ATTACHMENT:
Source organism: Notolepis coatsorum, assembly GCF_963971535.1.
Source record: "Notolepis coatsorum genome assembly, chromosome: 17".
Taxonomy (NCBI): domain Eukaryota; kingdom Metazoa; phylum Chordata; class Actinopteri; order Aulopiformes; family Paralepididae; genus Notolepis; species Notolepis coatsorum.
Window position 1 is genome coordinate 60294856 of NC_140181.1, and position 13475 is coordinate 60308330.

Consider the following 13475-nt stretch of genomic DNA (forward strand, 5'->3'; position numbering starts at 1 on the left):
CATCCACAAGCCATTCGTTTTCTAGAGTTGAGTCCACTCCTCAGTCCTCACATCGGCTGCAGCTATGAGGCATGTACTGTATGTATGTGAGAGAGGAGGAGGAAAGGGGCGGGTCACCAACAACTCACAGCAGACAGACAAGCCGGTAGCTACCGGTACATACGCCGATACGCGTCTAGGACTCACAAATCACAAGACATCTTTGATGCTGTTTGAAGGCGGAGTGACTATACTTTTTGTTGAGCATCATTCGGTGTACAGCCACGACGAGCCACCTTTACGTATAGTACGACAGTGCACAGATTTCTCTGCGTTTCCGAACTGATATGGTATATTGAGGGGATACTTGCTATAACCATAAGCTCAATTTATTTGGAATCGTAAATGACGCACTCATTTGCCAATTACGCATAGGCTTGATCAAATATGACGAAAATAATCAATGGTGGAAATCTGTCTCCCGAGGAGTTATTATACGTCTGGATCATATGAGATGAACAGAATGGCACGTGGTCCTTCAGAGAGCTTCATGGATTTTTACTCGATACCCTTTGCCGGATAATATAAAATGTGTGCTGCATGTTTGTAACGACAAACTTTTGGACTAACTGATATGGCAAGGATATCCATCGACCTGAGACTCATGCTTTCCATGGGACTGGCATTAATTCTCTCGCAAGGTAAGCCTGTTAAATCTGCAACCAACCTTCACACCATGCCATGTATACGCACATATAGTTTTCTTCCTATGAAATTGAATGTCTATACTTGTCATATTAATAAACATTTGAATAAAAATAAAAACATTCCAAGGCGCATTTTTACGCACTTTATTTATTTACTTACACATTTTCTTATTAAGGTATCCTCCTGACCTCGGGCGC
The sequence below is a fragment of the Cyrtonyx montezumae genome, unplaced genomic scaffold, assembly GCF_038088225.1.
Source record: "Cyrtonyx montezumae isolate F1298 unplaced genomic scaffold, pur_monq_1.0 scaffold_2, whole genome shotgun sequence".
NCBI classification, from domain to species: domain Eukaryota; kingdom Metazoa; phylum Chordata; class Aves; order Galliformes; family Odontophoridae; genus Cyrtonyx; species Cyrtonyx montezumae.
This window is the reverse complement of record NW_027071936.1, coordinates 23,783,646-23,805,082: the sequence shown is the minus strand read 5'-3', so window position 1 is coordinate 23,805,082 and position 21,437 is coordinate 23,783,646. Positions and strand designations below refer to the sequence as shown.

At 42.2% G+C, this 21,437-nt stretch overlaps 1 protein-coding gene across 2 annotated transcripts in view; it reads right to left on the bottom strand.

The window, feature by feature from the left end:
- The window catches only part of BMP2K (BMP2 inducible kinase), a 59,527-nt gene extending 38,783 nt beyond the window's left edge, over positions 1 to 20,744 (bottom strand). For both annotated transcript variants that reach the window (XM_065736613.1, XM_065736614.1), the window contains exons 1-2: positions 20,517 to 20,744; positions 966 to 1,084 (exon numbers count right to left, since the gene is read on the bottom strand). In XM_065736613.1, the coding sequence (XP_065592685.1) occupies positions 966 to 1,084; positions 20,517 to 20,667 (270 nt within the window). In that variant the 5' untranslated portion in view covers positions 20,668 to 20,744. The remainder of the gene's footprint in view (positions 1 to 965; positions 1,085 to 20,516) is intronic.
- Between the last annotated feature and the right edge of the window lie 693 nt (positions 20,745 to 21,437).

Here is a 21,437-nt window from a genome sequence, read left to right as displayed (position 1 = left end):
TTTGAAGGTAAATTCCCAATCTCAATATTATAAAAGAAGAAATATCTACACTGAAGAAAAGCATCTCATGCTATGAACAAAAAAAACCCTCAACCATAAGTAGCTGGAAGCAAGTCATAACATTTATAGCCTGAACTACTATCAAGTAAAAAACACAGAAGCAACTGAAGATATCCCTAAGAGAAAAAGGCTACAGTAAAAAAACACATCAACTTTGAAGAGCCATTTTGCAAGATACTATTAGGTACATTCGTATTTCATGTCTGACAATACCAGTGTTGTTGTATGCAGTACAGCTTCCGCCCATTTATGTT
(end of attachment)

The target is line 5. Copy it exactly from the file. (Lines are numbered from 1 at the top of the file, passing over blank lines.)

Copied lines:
Consider the following 13475-nt stretch of genomic DNA (forward strand, 5'->3'; position numbering starts at 1 on the left):